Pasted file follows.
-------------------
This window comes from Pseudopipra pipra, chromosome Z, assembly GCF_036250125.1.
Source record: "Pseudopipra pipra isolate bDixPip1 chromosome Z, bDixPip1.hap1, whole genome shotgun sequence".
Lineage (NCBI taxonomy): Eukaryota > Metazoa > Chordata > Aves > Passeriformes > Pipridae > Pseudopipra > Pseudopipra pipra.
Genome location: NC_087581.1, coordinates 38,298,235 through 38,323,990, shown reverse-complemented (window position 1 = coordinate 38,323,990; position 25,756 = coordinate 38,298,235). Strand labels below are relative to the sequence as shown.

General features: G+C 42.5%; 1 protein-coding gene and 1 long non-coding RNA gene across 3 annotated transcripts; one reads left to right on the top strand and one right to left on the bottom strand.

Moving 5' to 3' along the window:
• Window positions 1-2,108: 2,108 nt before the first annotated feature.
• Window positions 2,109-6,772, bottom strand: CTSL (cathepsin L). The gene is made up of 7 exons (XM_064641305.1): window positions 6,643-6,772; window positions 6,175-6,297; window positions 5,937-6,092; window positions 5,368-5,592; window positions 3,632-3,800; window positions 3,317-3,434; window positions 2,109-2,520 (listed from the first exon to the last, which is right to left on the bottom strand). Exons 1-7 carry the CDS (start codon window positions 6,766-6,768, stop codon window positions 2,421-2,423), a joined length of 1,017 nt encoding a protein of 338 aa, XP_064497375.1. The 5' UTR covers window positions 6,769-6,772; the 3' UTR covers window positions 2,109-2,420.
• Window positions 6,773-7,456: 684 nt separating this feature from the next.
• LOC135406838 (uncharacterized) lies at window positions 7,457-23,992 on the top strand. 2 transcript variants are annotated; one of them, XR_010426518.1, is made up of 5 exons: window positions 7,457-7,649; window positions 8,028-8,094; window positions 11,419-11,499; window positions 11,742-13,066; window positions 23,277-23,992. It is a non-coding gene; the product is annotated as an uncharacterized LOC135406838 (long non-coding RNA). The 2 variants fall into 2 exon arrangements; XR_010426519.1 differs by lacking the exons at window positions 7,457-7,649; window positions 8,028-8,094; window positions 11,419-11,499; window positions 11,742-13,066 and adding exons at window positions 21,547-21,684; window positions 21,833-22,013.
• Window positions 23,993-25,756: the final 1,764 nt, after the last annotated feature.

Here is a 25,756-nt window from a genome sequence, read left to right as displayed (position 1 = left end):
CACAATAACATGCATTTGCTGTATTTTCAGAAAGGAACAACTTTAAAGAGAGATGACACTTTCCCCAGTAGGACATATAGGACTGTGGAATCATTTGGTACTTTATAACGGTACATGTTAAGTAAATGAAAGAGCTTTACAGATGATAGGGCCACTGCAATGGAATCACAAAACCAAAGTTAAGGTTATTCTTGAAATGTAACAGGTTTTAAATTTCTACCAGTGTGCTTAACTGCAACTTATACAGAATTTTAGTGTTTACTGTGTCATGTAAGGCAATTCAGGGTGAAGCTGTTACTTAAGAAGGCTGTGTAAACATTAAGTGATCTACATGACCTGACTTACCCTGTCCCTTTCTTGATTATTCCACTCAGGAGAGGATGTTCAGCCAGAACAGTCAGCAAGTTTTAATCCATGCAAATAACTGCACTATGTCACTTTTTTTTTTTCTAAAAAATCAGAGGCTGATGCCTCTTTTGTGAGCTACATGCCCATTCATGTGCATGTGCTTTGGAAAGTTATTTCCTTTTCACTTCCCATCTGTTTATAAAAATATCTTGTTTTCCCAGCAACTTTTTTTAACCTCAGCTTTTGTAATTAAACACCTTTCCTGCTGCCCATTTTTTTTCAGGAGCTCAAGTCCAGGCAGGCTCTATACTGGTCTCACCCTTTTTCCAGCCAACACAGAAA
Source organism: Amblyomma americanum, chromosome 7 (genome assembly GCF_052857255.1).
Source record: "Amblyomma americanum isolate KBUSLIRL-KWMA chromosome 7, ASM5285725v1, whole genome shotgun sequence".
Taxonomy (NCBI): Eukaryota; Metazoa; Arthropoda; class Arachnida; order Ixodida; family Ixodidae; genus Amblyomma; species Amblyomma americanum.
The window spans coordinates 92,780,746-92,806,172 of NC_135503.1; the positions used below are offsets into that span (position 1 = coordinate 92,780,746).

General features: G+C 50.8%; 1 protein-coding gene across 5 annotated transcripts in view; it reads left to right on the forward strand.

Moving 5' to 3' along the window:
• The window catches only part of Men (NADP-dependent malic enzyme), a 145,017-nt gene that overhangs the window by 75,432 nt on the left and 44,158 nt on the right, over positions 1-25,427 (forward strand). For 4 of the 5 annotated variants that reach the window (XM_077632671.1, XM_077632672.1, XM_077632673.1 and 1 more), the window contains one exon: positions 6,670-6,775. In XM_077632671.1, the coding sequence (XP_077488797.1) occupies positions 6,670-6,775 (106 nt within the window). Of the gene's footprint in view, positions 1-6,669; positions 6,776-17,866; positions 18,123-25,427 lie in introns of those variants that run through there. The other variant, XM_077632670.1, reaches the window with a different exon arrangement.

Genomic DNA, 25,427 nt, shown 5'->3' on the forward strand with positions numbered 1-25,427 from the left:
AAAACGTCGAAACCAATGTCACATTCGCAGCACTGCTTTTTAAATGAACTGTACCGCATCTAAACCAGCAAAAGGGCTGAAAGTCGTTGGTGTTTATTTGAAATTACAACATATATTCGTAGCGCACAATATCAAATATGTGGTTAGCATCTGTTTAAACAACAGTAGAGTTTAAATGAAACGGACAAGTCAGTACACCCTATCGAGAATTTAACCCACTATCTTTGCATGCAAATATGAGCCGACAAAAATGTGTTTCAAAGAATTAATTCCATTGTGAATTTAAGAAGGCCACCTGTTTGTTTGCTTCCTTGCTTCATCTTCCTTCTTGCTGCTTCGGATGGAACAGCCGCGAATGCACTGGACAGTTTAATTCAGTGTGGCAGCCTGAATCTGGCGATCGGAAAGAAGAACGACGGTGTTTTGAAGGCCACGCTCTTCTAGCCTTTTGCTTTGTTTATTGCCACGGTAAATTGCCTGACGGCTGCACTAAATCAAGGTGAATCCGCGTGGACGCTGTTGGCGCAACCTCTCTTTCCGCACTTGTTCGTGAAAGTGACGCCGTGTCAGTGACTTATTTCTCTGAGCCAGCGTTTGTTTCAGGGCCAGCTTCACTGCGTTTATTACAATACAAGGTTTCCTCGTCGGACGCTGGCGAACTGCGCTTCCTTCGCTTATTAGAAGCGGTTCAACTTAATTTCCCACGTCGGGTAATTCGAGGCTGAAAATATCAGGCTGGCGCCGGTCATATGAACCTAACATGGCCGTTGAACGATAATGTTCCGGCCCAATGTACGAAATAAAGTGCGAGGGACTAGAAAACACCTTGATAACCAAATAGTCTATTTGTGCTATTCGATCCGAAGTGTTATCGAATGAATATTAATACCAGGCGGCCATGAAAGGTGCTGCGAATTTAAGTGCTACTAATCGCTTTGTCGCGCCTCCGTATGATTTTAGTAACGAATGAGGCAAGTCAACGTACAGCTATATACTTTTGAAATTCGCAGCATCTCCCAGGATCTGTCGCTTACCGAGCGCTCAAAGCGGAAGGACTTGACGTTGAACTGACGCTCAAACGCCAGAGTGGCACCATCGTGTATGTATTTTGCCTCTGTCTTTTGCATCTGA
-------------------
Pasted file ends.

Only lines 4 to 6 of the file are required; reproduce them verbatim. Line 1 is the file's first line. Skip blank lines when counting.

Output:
Genome location: NC_087581.1, coordinates 38,298,235 through 38,323,990, shown reverse-complemented (window position 1 = coordinate 38,323,990; position 25,756 = coordinate 38,298,235). Strand labels below are relative to the sequence as shown.

General features: G+C 42.5%; 1 protein-coding gene and 1 long non-coding RNA gene across 3 annotated transcripts; one reads left to right on the top strand and one right to left on the bottom strand.

Moving 5' to 3' along the window: